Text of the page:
previous events: 2019

On this page you will find details of our events from the year 2019. At the time we operated as the Queer History Reading Group and transitioned to become Queer History Warwick in the new academic year. We were supported by the History Department at the University of Warwick. Throughout the year, we started to expand beyond the limits of a reading group and offering more diverse types of events.

Queer Selfhoods: Sodomy Trials and Gay Sub-Culture in Eighteenth-Century England

22nd January, 2019 - 1-2pm

We discussed four short trials to explore how queer bodies and selves were represented/negotiated in 18th century socio-legal discourses.

: All of these sources come from Rictor Norton's website Homosexuality in Eighteenth-Century England

Case Trials of Princess Seraphina, Mother Clap, William Brown and James Dalton

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Hidden Histories presents "Queer Selfhoods: Sodomy Trials and Gay Subculture"

20th February, 2019 - 4-6pm

Co-organised with the Student Union for LGBTQ+ History Month.

Chair: Prof. Mark Knights

We discussed four short trials, letters and poems to explore how queer bodies, selves and desires were represented/negotiated in English socio-legal discourses and beyond in the long 18th century.

ReadingsLetters of Aphra Behn, Case Trials of Princess Seraphina, Mother Clap, William Brown and James Dalton.

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W.H. Auden, Poetry, and History: In Conversation with Prof. Carolyn Steedman

5th March, 2019 - 4:30-6pm


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Lost Before it was Found: The LBT Movement in Indian LGBT Activism

9th May, 2019 - 4-6pm

Poorva Rajaram (JNU, Delhi) is a writer and a co-organiser of the Bangalore Queer Film Festival. She is also a PhD research scholar at the Centre for Historical Studies, Jawaharlal Nehru University, New Delhi. She used to work as a journalist and co-founded The Ladies Finger, an online women's zine.

Chair: Dr Laura Schwartz (History, Warwick)
Discussant: Dr. J. Daniel Luther (Sociology, Warwick)

Co-organised with the Centre for the Study of Women & Gender

"This talk draws on my own experiences of LGBT and feminist activism in India. I will descriptively map out and then analyse the two and half decade long career of activism that took place under the collective banner of LBT (Lesbian, Bisexual and Transgender). From a period beginning roughly in the 1990s, 'LBT' activists and groups often met as a separate stream. Yet, this history is not particularly well-documented or well-known partly because LBT activists maintained a distance from the international NGO-backed, gay-male led campaign to repeal the sodomy law, Section 377, in India. 

In these spaces, we tried to sharpen our understandings of compulsory heterosexuality, forced marriage within religious community and caste, activist over-dependence on the law and the global AIDS-funding paradigm. We also addressed immediate questions like economic livelihoods, crisis intervention, suicide-prevention and the possibility of an autonomous trans activism. Since we had no obvious history to draw upon, much of our labour was focussed on creating a new vocabulary to describe and understand our situation. We had to borrow and transform available activist vocabularies from the human rights world, lesbian subcultures in the west, global marxism, queer theorising from academia and the Indian women’s movement. At a moment when all of us are witnessing the dismantling of the historical experiment that was 'LBT' activism, instead of being content with simple memorialisation or a narrative of loss, I want to reflect on how this history can be creatively mobilised to grapple with political futures."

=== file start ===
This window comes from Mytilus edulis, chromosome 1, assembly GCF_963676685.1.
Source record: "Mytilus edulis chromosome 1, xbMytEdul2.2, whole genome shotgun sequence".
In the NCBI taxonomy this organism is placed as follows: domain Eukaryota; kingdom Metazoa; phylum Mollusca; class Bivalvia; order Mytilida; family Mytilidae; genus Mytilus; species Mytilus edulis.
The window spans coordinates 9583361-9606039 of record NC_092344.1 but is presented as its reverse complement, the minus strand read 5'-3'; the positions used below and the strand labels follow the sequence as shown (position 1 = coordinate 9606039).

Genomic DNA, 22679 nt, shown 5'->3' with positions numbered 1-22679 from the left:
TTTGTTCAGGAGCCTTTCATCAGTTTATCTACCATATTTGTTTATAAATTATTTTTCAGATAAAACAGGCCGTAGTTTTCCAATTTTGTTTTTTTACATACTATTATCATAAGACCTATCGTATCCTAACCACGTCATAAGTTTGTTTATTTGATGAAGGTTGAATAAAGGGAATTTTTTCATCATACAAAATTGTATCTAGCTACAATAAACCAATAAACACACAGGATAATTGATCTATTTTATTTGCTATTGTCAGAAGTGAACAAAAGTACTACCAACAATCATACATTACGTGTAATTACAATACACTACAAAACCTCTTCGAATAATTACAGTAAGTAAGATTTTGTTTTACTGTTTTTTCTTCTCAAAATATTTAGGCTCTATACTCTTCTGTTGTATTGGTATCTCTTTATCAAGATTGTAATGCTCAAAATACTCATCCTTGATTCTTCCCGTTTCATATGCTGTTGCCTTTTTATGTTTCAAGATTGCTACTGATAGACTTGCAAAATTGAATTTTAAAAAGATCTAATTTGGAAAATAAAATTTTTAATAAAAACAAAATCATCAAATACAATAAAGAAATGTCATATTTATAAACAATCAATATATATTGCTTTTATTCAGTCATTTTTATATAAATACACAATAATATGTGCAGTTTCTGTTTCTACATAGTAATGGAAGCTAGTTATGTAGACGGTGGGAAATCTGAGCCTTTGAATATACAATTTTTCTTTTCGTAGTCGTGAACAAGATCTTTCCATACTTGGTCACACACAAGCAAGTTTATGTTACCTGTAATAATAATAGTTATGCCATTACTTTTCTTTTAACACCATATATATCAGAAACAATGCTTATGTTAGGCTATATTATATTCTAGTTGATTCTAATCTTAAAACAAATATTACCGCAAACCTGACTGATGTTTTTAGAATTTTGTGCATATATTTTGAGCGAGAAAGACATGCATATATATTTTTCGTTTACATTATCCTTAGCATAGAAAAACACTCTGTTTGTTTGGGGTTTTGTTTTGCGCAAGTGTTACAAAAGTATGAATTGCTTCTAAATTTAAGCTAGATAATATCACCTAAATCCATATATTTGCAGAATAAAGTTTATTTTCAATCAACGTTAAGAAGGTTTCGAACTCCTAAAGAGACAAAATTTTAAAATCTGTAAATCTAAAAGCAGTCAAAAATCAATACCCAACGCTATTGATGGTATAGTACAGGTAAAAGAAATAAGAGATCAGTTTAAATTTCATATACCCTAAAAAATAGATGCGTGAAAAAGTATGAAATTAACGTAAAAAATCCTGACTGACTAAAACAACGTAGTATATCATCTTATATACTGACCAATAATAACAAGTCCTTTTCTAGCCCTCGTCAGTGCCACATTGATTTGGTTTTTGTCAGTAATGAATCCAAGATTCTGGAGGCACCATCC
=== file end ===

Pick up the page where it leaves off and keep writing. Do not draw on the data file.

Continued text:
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'Queer and Muslim' A Discussion Panel

13th June, 2019 - 5-6pm

This event was ran as part of the Warwick Stonewall 50 Celebration

Speakers: Saima Razzaq (Hidayah); Prof. Azrini Wahidin (Sociology, Warwick); Moderator: Amal Malik (History, Warwick)

The controversy in Birmingham schools over the teaching of LGBTQ+ issues brought to light the sharp disconnect between mainstream gay rights discourse and Muslim (but also other minority) diasporas in Britain. This roundtable - comprising of queer Muslim organisations and commentators - considered how our politics and pedagogic practices can help bridge this gap, without stigmatising entire communities as 'backward' or undesirable. We discussed why it is necessary to foreground queer Muslim movements, struggles and discourses in this debate so as to create a discussion that can mediate the traffic between their queerness and the specificities of their faith. It engaged various aspects of queer Muslim discourses: reflecting on their identities, plural histories and ways to negotiate their marginality. Through what means, resources and struggles can such dialectics be harnessed and dispersed? How can the government, schools, universities and other civil society formations play a critical role in empowering such practices? Is it possible to do this while being attendant to the intersections of community, immigration and rhetoric of rights that surround it?

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Worlding Queerness in Asia: Film Screening & Discussion

17th June, 2019 - 5-7pm

This event was ran as part of the Warwick Stonewall 50 Celebration

Poorva Rajaram (Delhi) in conversation with Dr. Karl Schoonover (Warwick) ; Curated by Dr. J. Daniel Luther (Warwick)

Celebrating the 50th anniversary of Stonewall, the Queer History Reading Group at Warwick and 'Queer' Asia brought for the very first time to the Midlands a collection of short films focusing on the love, celebrations, and struggles of queer identifying people from Asia and its diasporas. From experimental film to the docufiction, it was a powerful evening of films that transgress borders, expose oppression, and challenge the ways in which we rethink family, love, longing, and desires.

As film increasingly dominates the visions of life and being in the world, this panel followed from the seminal work of Dr. Karl Schoonover in Queer Cinema in the World to discuss the ways in which film is bringing into conception queer worlds across Asia and its diasporas. Imagining new ways of being, thinking, and articulating desires and longing, love and struggle, and the violence that is imposed on ways of being queer in the world.

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Transnational Connections: Feminist Queer Politics from Warwick University to BomGay with Prof R. Raj Rao

Monday 22nd July, 2019 - 12pm-1pm / 5pm-7pm